Pittsburgh Chefs Share Opinions on Customers, Each Other
We polled some of the city's top chefs for an insider's look on the industry.
Photos by Laura Petrilla
(from left) Richard DeShantz, Trevett Hooper, Justin Severino and Brian Pekarcik
Restaurants increasingly are associated with the personalities of the chef whose name is on the menu. Yet most of what we know about these chefs comes from what they serve at their restaurants and, perhaps, display on their Instagram feeds. We wanted to know a little bit more about how local chefs perceive their customers and their compatriots, as well as their overall view of Pittsburgh’s dining culture. Our solution was straightforward: Ask them.
We sent a list of 17 questions to the chefs who helm our Best Restaurants, and we received responses from 21 chefs. What was very clear is that their opinions of Pittsburgh’s dining culture are as diverse as anyone’s. Most categories didn’t have a definite winner. Chefs tended to like their own pastry chefs (if they had them) and bartenders, and they overwhelmingly chose “home” as their preferred after-work hangout.
(from left) Matthew Porco, Mr. Shu, Derek Stevens and Keith Fuller
While Justin Severino received the most votes — six — for Chef of the Year, 13 other restaurant chefs also received at least one vote. Cure, however, was the chefs’ top choice by a wide margin (10) for the Pittsburgh kitchen in which they would like to work for a week.
When combined, adjacent spots Legume and Butterjoint won for favorite restaurant (six), with Cure pulling in second with four votes.
Seven chefs said they believe the Pittsburgh restaurant scene could use more and better restaurants that focus on non-American cuisines such as ramen, non-Thai Southeast Asian, sushi and Mexican. Some chefs also said that Pittsburgh needed late-night dining options and a large, high-quality, year-round farmers market.
(from left) Chris Bonfili, Gloria Fortunato, Jamilka Borges and Kate Romane
One Woman Farm, Penn’s Corner Farm Alliance, Who Cooks For You Farm, Paragon and Churchview Farm all received multiple votes for favorite produce supplier, but none stood out as a clear winner.
While 13 different meat suppliers received at least one vote, local lamb produced by Jamison Farm and Elysian Fields Farm took a combined five of those votes.
We also asked chefs to share their pet peeves about customers. Answers varied, but they can be narrowed down to three main irritations: treating staff members as if they were servants and not people, faking food allergies to avoid having something in a dish and writing a bad review online instead of telling someone at the restaurant directly about displeasure with a meal.
Chris Bonfili, Avenue B; Jamilka Borges, Bar Marco/The Wine Room; Domenic Branduzzi, Piccolo Forno and Grapperia; Richard DeShantz, Meat & Potatoes, Butcher and the Rye and täkō; Sabatino “Sam” DiBattista, Vivo Kitchen; Anthony Falcon, Gaucho Parrilla Argentina; Stephen Felder, Stagioni; Brandon Fisher, Salt of the Earth; Bill Fuller, big Burrito Restaurant Group; Keith Fuller, Root 174; Dustin Gardner, Soba; Trevett Hooper, Legume and Butterjoint; Brian Pekarcik, Spoon, Grit & Grace and BRGR; Matthew Porco, Sienna on the Square and Sienna Mercato; Justin Severino, Cure; Derek Stevens, Eleven Contemporary Kitchen; Kate Romane, E2; Mr. Shu, Umi Japanese Restaurant; Joseph Tambellini, Joseph Tambellini Restaurant; Eli Wahl, Casbah; Don Winkie, Eighty Acres Kitchen & Bar.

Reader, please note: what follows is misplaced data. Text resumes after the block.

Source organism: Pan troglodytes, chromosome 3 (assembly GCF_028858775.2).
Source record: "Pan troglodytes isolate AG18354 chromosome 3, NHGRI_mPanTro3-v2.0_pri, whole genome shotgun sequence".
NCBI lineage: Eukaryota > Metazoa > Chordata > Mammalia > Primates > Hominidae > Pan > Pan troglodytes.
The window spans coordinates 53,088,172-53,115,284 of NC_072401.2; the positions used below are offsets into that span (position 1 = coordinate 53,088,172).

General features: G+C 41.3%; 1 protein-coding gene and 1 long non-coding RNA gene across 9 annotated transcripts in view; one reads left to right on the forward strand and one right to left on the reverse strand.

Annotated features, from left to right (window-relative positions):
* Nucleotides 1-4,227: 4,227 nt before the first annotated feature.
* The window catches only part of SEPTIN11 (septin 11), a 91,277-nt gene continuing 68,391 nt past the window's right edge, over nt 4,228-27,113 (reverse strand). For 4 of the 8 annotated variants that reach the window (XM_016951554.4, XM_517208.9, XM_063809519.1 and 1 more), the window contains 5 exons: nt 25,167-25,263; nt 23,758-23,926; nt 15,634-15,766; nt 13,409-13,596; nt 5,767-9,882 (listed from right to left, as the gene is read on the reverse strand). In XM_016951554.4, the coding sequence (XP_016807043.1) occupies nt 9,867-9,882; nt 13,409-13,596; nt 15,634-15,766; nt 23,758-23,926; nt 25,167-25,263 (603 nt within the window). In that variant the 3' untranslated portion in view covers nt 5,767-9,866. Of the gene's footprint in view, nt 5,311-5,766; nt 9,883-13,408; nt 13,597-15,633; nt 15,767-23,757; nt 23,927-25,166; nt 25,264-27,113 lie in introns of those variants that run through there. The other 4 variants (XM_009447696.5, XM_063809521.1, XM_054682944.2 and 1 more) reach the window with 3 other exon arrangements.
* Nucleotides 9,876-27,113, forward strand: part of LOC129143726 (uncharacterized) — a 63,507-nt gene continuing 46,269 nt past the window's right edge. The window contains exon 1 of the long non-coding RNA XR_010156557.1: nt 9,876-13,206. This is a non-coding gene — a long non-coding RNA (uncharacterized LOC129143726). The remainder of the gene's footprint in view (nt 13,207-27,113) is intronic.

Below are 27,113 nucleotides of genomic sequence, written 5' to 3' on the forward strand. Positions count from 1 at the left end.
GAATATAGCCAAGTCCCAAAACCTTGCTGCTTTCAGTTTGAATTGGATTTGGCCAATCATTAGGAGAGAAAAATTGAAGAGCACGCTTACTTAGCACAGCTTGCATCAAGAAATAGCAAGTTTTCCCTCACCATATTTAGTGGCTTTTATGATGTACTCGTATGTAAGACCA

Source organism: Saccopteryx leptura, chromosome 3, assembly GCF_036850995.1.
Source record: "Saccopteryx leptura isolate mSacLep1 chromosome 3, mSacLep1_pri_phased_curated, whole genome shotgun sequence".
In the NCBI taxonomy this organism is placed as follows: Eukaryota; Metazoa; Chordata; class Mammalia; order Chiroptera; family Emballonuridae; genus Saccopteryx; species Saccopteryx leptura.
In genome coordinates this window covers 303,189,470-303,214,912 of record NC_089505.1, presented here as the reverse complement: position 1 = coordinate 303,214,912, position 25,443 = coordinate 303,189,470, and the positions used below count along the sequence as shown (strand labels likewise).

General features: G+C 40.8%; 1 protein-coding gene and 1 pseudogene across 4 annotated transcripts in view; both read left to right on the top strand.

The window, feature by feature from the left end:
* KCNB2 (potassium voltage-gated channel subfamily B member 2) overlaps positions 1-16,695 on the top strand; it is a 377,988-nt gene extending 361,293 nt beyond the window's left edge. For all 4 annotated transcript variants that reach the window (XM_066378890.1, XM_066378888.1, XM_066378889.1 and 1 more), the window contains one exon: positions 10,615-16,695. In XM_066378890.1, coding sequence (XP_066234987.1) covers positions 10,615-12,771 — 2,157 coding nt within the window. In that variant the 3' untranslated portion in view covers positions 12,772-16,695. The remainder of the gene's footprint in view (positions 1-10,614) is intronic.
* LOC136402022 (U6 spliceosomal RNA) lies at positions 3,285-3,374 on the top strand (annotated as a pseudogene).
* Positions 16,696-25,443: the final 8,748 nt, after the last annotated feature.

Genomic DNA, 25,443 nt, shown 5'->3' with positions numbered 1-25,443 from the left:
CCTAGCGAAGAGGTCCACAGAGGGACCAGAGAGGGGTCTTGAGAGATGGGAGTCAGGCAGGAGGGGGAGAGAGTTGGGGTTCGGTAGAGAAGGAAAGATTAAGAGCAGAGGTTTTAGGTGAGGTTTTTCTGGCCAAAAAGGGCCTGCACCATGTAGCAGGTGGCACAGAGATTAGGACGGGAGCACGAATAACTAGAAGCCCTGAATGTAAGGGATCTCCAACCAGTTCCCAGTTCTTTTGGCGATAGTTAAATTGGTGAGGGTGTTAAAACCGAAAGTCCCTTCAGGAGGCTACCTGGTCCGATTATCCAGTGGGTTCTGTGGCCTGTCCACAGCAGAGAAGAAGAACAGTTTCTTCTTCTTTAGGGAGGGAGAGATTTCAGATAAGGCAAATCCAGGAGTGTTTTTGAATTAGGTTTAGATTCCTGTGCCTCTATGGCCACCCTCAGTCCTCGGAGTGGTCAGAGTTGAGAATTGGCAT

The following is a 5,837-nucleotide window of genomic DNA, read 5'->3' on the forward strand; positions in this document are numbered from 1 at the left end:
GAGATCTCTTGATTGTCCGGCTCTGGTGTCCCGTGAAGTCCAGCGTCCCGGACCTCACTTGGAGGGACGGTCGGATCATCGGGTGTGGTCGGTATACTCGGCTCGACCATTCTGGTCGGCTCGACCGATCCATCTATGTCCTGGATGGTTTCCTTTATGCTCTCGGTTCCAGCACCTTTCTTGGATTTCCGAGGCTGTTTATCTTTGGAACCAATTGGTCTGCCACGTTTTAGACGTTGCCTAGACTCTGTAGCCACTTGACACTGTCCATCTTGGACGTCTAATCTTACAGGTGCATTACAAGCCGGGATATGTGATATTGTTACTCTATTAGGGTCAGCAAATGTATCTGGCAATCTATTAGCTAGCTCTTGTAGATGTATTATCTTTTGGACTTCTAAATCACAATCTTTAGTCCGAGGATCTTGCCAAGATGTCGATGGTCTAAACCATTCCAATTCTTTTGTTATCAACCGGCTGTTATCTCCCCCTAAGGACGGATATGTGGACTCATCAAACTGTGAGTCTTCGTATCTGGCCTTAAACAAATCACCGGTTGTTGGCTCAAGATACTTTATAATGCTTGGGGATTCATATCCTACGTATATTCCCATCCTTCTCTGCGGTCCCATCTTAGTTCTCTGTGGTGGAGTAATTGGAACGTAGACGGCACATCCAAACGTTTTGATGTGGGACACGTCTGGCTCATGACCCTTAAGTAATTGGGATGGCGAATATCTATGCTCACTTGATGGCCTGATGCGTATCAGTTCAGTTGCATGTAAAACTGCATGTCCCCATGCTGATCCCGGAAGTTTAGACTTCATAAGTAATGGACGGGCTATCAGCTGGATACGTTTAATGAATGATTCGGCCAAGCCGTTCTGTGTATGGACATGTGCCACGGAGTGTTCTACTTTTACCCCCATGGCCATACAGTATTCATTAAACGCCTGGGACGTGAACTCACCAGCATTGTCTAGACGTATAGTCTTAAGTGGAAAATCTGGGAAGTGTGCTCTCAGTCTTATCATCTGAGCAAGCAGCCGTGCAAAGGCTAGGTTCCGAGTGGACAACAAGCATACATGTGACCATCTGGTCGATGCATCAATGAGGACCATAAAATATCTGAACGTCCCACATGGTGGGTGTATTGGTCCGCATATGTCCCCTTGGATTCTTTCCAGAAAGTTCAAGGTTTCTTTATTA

* Note: Some chefs voted for more than one in certain categories, and not everyone voted in every category. Also, responses don’t correlate with the order in which chefs are listed.
JUSTIN SEVERINO PHOTO BY LAURA PETRILLA
Who is your Pittsburgh Chef of the Year?
Justin Severino, Cure 
Michele Savoia, Dish Osteria & Bar 
Derek Stevens, Eleven Contemporary Kitchen 
Richard DeShantz, Meat & Potatoes, Butcher and the Rye and täkō
Anthony Falcon, Gaucho Parrilla Argentina
Sabatino “Sam” DiBattista, Vivo Kitchen
Dave Racicot, täkō
Leah Lizarondo, The Brazen Kitchen blogger
Trevett Hooper, Legume and Butterjoint
Brian Pekarcik, Spoon, Grit & Grace and BRGR
Rick Easton, Bread and Salt Bakery
Keith Fuller, Root 174
Bill Fuller, big Burrito Restaurant Group
Jamilka Borges, Bar Marco
Kate Romane, E2
What is your favorite restaurant?
Dish Osteria & Bar 
Eleven Contemporary Kitchen 
Butcher and the Rye 
Grit & Grace
Feng Japanese Steak Hibachi & Sushi House
Umi Japanese Restaurant
Meat & Potatoes
If you could work in another Pittsburgh kitchen for a week, which one would it be?
Everyday Noodles 
Bread and Salt Bakery
Umi Japanese Restaurant
Penn Avenue Fish Co.
MAGGIE MESKEY PHOTO BY LAURA PETRILLA
Who is your favorite bartender?
Maggie Meskey, täko 
Mike Mills, formerly of Butcher and the Rye 
Evan Thorsen, The Livermore/The Cloakroom and Soba